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ELYMA´IS ( Ἐλυμαΐς.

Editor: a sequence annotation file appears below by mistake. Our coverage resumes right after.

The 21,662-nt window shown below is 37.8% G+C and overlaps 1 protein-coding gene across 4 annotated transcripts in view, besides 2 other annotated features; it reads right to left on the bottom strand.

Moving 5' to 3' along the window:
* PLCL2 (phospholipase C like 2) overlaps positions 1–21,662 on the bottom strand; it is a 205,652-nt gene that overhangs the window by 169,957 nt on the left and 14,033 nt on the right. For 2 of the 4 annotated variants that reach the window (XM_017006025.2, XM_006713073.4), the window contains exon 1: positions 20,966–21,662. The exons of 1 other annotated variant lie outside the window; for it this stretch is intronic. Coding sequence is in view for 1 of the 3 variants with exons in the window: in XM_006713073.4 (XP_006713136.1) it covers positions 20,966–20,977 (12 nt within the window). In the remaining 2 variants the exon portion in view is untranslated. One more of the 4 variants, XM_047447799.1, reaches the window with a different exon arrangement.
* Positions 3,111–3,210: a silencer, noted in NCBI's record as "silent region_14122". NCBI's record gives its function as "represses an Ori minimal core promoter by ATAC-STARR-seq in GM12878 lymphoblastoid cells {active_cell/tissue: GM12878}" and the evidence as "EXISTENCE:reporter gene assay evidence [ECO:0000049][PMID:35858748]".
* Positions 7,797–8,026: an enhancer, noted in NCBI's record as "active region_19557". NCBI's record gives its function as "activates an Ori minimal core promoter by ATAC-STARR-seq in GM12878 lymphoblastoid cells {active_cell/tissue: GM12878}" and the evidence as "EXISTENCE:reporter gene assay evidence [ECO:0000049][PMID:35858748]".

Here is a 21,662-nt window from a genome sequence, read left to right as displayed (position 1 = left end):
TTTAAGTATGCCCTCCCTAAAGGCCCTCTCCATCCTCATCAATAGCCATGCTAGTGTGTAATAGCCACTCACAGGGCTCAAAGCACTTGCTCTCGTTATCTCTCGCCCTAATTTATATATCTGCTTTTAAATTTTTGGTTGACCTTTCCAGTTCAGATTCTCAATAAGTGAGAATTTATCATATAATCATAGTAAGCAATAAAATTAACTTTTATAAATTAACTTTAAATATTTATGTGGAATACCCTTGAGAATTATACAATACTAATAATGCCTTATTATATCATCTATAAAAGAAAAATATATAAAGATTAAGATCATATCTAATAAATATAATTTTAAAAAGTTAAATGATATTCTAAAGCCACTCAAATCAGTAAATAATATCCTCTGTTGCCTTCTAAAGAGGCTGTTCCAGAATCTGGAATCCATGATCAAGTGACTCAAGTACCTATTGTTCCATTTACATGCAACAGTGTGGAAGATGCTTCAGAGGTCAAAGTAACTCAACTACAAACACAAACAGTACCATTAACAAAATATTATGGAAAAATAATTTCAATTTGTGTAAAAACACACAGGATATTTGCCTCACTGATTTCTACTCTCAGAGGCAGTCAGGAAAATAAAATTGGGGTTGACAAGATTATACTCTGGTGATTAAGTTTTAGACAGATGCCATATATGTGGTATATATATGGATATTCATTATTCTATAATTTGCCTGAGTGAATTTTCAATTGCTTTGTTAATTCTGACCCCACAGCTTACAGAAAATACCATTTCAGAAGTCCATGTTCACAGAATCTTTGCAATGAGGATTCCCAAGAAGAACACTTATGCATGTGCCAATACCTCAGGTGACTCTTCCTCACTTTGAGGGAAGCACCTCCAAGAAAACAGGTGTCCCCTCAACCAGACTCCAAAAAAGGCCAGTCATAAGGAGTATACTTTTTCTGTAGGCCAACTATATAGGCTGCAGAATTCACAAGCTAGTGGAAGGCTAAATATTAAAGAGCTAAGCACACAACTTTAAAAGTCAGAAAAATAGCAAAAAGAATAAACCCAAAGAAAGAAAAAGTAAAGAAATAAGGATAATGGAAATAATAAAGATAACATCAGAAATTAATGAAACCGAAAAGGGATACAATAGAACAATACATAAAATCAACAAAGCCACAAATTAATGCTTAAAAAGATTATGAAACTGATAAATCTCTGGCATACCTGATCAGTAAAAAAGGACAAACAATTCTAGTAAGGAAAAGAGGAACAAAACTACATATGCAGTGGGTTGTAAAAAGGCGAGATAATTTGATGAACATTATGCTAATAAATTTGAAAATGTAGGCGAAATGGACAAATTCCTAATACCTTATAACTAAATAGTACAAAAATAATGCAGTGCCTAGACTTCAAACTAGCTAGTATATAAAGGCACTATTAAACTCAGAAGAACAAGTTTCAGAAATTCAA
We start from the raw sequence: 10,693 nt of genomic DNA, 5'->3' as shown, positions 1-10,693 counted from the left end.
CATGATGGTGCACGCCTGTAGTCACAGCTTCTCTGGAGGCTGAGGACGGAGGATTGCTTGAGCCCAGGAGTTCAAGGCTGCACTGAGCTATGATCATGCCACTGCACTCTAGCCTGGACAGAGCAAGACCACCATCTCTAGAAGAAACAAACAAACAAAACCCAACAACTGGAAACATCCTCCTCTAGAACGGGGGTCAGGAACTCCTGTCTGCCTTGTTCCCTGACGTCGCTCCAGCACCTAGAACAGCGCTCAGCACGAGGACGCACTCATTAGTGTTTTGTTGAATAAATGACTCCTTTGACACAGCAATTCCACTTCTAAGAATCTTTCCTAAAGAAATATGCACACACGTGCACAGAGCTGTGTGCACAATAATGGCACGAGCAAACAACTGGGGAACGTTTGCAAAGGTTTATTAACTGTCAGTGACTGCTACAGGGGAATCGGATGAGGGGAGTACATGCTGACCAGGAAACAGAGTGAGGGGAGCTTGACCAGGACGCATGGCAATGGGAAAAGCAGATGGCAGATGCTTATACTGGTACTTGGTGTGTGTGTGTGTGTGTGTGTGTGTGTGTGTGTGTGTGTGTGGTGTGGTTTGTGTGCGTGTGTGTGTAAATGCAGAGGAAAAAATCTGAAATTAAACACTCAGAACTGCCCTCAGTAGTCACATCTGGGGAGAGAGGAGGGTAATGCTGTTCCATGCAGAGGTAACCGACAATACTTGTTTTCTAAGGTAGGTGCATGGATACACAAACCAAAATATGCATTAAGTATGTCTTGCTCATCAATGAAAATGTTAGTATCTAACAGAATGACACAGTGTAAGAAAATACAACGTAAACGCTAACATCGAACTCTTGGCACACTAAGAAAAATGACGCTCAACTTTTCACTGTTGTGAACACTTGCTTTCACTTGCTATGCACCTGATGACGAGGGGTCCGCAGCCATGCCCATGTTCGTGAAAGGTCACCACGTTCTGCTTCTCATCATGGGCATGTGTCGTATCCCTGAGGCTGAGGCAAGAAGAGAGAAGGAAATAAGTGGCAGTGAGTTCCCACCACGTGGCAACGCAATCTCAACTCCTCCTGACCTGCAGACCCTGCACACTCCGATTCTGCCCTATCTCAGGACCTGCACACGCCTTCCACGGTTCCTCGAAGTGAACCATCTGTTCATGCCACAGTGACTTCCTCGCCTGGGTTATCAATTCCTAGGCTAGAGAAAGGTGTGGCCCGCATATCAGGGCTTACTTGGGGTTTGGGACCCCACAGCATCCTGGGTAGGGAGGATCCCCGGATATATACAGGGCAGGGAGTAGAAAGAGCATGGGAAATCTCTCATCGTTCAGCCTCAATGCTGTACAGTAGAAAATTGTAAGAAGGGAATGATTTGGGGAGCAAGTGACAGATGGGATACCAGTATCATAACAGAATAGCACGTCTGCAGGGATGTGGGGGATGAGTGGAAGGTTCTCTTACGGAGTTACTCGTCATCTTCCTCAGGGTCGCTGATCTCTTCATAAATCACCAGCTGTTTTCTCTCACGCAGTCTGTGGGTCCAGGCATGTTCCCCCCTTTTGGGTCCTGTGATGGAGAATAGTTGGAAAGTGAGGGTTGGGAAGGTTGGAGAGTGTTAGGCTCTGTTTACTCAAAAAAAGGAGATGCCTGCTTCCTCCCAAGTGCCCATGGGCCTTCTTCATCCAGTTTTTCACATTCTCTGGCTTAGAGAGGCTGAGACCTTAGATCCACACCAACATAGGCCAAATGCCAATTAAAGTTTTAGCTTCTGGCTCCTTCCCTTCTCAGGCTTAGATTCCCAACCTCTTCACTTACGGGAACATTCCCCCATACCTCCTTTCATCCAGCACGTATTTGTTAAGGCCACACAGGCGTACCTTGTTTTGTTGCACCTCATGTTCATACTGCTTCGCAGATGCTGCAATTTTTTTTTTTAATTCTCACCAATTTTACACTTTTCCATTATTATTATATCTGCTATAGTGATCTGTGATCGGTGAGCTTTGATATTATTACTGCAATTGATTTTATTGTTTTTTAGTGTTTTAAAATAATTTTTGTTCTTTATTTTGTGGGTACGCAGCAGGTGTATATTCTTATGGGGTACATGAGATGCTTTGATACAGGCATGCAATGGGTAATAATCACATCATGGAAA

Strab. xvi. p.744; J. AJ 12.13; Steph. B. sub voce in O. T. ELAM; Ἐλυμαία, Strab. xi. p.524: Eth. Ἐλυμαῖοι, Strab. xi. pp. 522, 524: xvi. p. 739; Ptol. 6.3.3; Ἐλαμῖται, Act Apost. 2.9; Ἔλυμοι, J. AJ 1.7), a province usually considered part of the larger district of Susiana; but it is difficult to define its limits, as the classical writers speak of it, for the most part, with great indistinctness. Thus from Strabo (xi. p.624) it might be inferred, that he considered it to extend considerably to the N. and quite up to the southern boundary of Media Magna; while, in another place, he would seem to consider it simply as one of several provinces which he enumerates to the eastward of Babylonia (xvi. p. 736). The most distinct statement which that geographer makes, is where he states that Elymais joins Susis (the province of Susiana), while the country round Mt. Zagros and Media join Elymais (xvi. p. 744). According to this view, Elymais would comprehend the rugged mountain tract formed by the southern spurs of Mt. Zagros, S. of Media and N, of Susiana. According to Stephanus, it was a part of Assyria in the direction and near the Persian province of Susis; and the sacred writers appear to indicate that it was sometimes subject to Assyria and sometimes to Babylonia (Isaiah, 22.6; Ezek. 32.24). Pliny, on the other hand, extends Elymais to the shores of the Persian gulf (6.27, s. 31),--in which view he is supported by the Epitomizer of Strabo (xi. p.148), and Ptolemy (6.3.3),--making its northern limit, towards Susiana, the river Eulaeus. According to this, Elymais would comprehend the country between the Eulaeus, the Oroatis (the boundary of Persis), and the Persian gulf. It is probable that the character of the people, who were for the most part a warlike mountain tribe, at different periods of their history possessing a widely diverse extent of territory, led ancient geographers to describe their locality with so little precision. In its widest extent, Elymais is said to have had three eparchies which were included in it, Gabiana, Massabatica, and Corbiana. (Strab. xvi. p.745.) In other places, the Cossaei, Paraetacae, and Uxii, and the district of Sittacene and Apolloniatis, are mentioned in connection with the people or land of Elymais. (Strab. xvi. pp. 732, 736, 739, 744.) In the Bible, Elam and Media are constantly in connection, and it is not improbable that at that remote period Elam and its inhabitants occupied much of the country which in the later and classical ages was assigned to Persia. (Isaiah, 21.2; Jer. 25.25.) It is not, however, possible to draw from the notices in Holy Scripture any certain geographical inferences. It would seem that it was generally held that Susis and Elymais, though adjoining, were separate territories, though the exact limits of the former, also, are not easily to be ascertained. Indeed, Strabo (xi. p.524, xvi. p. 744) speaks of wars between them, in which the people of Elymais were able to bring into the field as many as 13,000 cavalry. In the notice of Persian nations in Ezra the people of Susa and Elam are separately enumerated (4.9); though, in Daniel, the metropolis of Susiana, is placed in Elam (8.2). The government of the country was from very early times under independent kings, probably robber chieftains; of these, two are mentioned by name in the Bible; Chedorlaomer, the contemporary with Abraham, in Genesis (14.1), and Arioch, during the rule of Nebuchodonosor, in Judith (1.6). Strabo bears testimony to the fact that the Elymaei alone were never subdued by the Parthian kings, but were able even to exact a yearly tribute from them (xi. p. 722). With regard to the name of this province, there can be no doubt that it is derived from the Hebrew Elam, while its population are considered to be Semitic, Elam being one of the sons of Shem (Gen. 10.92). Yet, from the position of the district, there was probably a large intermixture of an Indo-Germanic element. (See comparison of Elam with the Pehlvi Airjama by Muüller, Jour. Asiat. vol. vii. p. 299.) The character of the people, as described in the Bible, is in accordance with the notices of the classical writers. Like the Persians of later times, and their neighbours the Cossaei, they seem principally to have used the bow and arrow. (Isaiah, 22.6; Jer. 49.35; Appian, App. Syr. 32; Strab. xvii. p.744; Liv. 35.48, 37.40.) There was, however, besides, a considerable settled population, who cultivated the plain-country. It has been usual to describe several towns, as Seleuceia, Soloce, Sosirate, Badaca, and Elymais, and the rivers Eulaeus, Hedyphon or Hedypnus, and Coprates, as belonging to Elymais. As, however, they belong with equal justice to the. larger and better known province of [p. 1.823]Susiana, they are so considered in the present work. [SUSIANA]